We started by measuring the eggs, this called for an un-level window sill and a fucking BIG measuring jug. With the jug sitting on the window sill he cracked the 20 something eggs one after the other until they reached the 10 fluid ounce mark on the jug. Which probably means that it’s not actually 10 fluid ounces as its sitting on a sill with a serious degree of un-level going on. Moving from the eggs he melts the Fairy Margarine in a pot on the stove with the required amount of water. While this is melting he measures out his flour placing it into the old winding sifter that’s sitting on two sheets of newspaper on the bench. Running the flour through the sifter into the paper he explains that this next part you need to do really fucking quick and aggressively. He strides over to the stove and brings the bubbling pot of ‘fluffy’ melted margarine to the bench, lifting the paper with the flour, he pours the flour into the pot. Quickly and roughly he stirred like fucking crazy with a wooden spoon while puffing and looking out from under his craggy brows, he laughs about how this is the most important part. Let it cool right off he puffs, spreading the rue out onto the bench to cool to tepid. He potters at the sink washing the pot as the rue cools. Adding eggs one at a time and whisking with a flat whisk he smooths the mix into a beautiful silky batter, ready for the HUGE piping bag he has spread open and waiting.
The oven is already heating. The tray he uses to cook the éclairs on is hand-made, black, shiny and really heavy. Bob believes that this tray is the secret to getting the bottoms perfect and stresses the importance of not ever washing the tray in soapy water, nor the piping bag full of the mix he is squeezing onto the tray. These perfect lines of batter, all the same length and width, in perfectly even rows, one after the other… clearly the 30 years in the bakery made for his perfection. It was truly a delight to witness.
He pops the tray into the oven and closes the door softly. Striding back to the bench he says, we cook them until they’re “dried out, browned and not frizzling”.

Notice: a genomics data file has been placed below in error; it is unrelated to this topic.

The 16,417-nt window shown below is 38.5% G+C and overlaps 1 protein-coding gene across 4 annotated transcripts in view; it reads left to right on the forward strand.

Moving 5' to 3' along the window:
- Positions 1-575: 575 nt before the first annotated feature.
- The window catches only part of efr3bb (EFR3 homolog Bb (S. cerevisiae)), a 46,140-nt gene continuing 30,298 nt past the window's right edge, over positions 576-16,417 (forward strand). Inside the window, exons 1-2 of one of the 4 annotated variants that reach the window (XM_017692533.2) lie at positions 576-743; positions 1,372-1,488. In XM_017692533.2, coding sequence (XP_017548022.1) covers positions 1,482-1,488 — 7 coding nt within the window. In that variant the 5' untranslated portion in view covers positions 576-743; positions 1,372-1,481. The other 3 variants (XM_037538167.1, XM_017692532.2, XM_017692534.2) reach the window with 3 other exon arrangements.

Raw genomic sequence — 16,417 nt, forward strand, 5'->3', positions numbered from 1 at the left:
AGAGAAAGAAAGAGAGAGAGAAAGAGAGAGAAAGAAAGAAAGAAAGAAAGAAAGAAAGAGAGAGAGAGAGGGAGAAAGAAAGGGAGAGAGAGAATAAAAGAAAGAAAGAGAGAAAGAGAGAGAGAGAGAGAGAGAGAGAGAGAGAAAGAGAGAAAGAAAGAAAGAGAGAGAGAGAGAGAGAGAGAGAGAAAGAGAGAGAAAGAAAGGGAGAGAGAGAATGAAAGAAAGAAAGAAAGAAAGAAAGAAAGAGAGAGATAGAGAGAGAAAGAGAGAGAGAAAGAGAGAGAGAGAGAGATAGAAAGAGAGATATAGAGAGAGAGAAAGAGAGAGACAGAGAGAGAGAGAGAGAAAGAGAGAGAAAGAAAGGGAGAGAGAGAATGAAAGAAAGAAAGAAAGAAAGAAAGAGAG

Watching the whole cooking process through the oven door, I am thinking to myself I am so fucking excited to see this all unfold. One really doesn’t appreciate just how special that moment was for me, watching him bake the most recognised recipe he ever baked. Then watching him whip the cream and mix the chocolate icing ready for them to cool enough to ice. Icing them first was essential, then you slice in half, long ways and pipe in the cream.
Pancreatic cancer took Bob from us, and it took him quick. It was secondary to Bowel cancer undiagnosed I think. When he found out he had it, he made light of it. Commenting in jest that if you have ‘white stools’ (say stools with an extended ooo) then “get ya back passage checked!” He faced it head on and laughed through it as much as he could. He fought as hard as he could and what upset him more than anything else while facing death was that he would miss his Grand-daughters grow up. He loved those girls like nothing else, and by God he was a fantastic Grandfather.
The last time I saw Bob, was at my Granny’s house. He dropped in for a cuppa and fresh dog turd, “straight off the grass out the back”. As he was leaving that day, for the first time ever, whispering in my ear as he hugged me goodbye, “I love ya Nom”.
I knew, that day I would never see Bob ever again. He knew it too. I never saw him in hospital, I couldn’t go, but I called. Not sure he knew it was me, but regardless, he was never forgotten. He will always be remembered and treasured, My Great Uncle Bob.
Make sure you turn the teapot twice clockwise and once anticlockwise!